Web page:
At Georgetown Lombardi, Breast Cancer Advocates Take Their Place at the Research Bench

PHILADELPHIA (April 20, 2015)  — Breast cancer researchers at Georgetown Lombardi Comprehensive Cancer Center have found a secret ingredient for landing highly competitive research grants: non-researchers. These advocates discussed their work as part of the Scientist ↔ Survivor Program April 20 at the American Association for Cancer Research (AACR) Annual Meeting 2015 in Philadelphia.

Washington, DC’s only NCI-designated comprehensive cancer center established the Georgetown Lombardi Breast Cancer Patient Advocacy Committee (GLBCPAC) in 2011, a group of breast cancer advocates supporting its basic science, translational and clinical research.

Integration of patient advocacy in biomedical research grant proposals represents a paradigm shift for researchers seeking funding—one that is highly successful.

“Encouraging researchers, basic or clinical, to work with advocates is the right step to help in bridging the gap between cancer research and the community it is intended to directly impact,” says Ayesha N. Shajahan-Haq, PhD, an assistant professor at Georgetown Lombardi and the group’s scientific advisor. “Having the right perspective is helpful in assembling the right idea for the specific aim of a grant or the discussion section of a manuscript, which can have the highest impact on the patient community.”

For these reasons, Shajahan-Haq says the committee is an integral and respected part of the breast cancer research community at Georgetown Lombardi.

GLBCPAC’s mission is to ensure research is patient-centered, innovative, evidence-based, and accessible. The committee is racially and ethnically diverse, ranging from high-risk women to short- and long-term survivors to those with recurrent disease.

Several members are trained by the National Breast Cancer Coalition's scientific education program, Project LEAD, or participate in the Susan G. Komen for the Cure Advocates in Science Program.

The group meets monthly with Georgetown Lombardi researchers, using their education and experiences to comment on pending grant submissions early in the proposal process. The GLBCPAC has successfully influenced research decisions, study designs, recruitment strategies and patient education.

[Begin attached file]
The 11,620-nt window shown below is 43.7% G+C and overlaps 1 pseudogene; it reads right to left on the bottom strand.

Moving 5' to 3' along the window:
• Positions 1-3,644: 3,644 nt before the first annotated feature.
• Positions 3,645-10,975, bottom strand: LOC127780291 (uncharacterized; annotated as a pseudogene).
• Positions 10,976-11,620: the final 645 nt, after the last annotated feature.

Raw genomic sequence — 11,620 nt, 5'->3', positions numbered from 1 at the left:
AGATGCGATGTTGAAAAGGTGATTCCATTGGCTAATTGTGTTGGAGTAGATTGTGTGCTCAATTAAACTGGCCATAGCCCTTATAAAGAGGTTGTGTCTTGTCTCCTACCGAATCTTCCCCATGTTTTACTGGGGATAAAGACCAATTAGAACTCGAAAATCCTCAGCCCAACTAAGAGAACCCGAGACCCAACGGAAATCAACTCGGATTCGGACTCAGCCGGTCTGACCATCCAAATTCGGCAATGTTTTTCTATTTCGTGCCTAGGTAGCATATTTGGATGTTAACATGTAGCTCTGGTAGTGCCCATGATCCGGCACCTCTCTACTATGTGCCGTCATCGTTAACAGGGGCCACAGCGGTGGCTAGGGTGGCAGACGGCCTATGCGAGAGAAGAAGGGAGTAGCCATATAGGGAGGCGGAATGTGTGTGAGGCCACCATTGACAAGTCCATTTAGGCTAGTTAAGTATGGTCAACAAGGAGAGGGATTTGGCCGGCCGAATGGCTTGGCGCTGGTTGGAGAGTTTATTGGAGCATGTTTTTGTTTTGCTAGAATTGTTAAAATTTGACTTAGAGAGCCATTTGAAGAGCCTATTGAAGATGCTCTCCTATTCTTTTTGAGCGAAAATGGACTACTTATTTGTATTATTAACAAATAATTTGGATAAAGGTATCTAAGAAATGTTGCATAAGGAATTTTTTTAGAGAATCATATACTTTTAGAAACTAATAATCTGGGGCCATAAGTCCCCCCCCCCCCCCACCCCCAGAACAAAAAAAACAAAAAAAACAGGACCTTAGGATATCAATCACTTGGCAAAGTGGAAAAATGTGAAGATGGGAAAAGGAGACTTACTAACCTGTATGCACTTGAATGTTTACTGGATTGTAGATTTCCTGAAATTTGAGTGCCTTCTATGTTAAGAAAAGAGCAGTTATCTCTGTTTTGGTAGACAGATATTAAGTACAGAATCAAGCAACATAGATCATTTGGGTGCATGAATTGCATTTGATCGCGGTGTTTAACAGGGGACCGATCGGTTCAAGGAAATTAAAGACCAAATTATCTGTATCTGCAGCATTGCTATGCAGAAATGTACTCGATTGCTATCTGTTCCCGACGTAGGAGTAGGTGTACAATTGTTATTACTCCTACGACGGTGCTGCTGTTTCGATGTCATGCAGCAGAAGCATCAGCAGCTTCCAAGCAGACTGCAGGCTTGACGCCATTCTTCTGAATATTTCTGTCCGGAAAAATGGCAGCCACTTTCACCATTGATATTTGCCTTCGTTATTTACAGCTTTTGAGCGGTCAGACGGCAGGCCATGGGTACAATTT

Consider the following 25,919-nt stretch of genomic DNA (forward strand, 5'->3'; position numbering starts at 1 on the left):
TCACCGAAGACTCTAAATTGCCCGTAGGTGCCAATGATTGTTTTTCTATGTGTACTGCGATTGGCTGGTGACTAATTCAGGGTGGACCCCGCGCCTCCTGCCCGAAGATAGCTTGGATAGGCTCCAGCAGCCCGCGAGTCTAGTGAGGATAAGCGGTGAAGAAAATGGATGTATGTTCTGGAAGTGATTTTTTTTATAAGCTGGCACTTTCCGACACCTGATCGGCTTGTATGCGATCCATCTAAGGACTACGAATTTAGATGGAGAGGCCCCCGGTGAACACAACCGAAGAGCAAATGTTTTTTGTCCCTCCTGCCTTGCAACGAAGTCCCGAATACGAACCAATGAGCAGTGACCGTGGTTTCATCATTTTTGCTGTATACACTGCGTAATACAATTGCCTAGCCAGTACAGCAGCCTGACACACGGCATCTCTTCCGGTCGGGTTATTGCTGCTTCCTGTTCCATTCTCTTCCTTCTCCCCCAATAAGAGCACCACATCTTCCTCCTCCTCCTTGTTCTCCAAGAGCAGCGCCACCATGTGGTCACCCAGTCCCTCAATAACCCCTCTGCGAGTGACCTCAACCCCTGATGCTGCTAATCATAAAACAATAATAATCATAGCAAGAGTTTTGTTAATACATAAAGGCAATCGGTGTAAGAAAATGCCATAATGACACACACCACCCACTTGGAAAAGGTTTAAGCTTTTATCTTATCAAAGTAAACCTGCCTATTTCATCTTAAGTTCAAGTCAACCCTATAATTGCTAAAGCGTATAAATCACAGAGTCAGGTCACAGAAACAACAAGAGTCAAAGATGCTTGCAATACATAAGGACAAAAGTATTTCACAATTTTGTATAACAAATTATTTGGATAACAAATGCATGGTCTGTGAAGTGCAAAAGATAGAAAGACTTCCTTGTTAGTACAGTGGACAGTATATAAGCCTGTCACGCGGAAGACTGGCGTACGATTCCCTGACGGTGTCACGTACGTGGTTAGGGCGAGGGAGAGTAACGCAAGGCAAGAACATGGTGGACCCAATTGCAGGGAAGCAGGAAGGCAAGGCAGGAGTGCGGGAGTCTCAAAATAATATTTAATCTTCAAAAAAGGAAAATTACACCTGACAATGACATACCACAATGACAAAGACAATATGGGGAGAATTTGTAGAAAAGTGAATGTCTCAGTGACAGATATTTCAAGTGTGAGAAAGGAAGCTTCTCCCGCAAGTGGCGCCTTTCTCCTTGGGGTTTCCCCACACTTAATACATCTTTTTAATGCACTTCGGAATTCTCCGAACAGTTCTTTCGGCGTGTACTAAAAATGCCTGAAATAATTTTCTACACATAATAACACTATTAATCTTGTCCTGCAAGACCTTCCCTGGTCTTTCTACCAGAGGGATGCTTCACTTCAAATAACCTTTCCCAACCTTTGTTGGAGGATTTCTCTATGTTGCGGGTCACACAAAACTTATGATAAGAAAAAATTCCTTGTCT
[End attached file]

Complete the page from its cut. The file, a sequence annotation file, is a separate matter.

The integrated and early approach of GLBCPAC has aided researchers who have been awarded a Patient-Centered Outcomes Research Institute grant, a U.S. Department of Defense Idea Expansion Award, and a prestigious U01 award from the National Institutes of Health.

In addition to providing feedback on grants, the group explores advocacy training opportunities, outlines patient support initiatives, reviews the latest scholarly publications and make plans to attend upcoming scientific conferences and community awareness events. It also gets updates from breast cancer researchers following major cancer meetings.

Robert Clarke, PhD, DSc, co-director of the breast cancer program at Georgetown Lombardi and dean for research at Georgetown University Medical Center, says the committee’s contributions have been invaluable.

“Working closely with this committed, passionate group, we have seen the power of patient advocates who are so well-versed in the science,” he says.

GLBCPAC members include Jamie N. Holloway, Wanda Lucas, Jeannine Salamone, Shelley Brundage, Susan Winarsky, Margery London, Naomi Greenwood, Sherri Stahl, Nora Carbine, Rosa Goyes, Kara-Grace Leventhal, and Debbie and Charles Chisolm.

About Georgetown Lombardi Comprehensive Cancer Center
Georgetown Lombardi Comprehensive Cancer Center, part of Georgetown University Medical Center and MedStar Georgetown University Hospital, seeks to improve the diagnosis, treatment, and prevention of cancer through innovative basic and clinical research, patient care, community education and outreach, and the training of cancer specialists of the future. Georgetown Lombardi is one of only 41 comprehensive cancer centers in the nation, as designated by the National Cancer Institute, and the only one in the Washington, DC, area. For more information, go to http://lombardi.georgetown.edu.

About Georgetown University Medical Center
Georgetown University Medical Center (GUMC) is an internationally recognized academic medical center with a three-part mission of research, teaching and patient care (through MedStar Health). GUMC’s mission is carried out with a strong emphasis on public service and a dedication to the Catholic, Jesuit principle of cura personalis -- or "care of the whole person." The Medical Center includes the School of Medicine and the School of Nursing & Health Studies, both nationally ranked; Georgetown Lombardi Comprehensive Cancer Center, designated as a comprehensive cancer center by the National Cancer Institute; and the Biomedical Graduate Research Organization, which accounts for the majority of externally funded research at GUMC including a Clinical and Translational Science Award from the National Institutes of Health.

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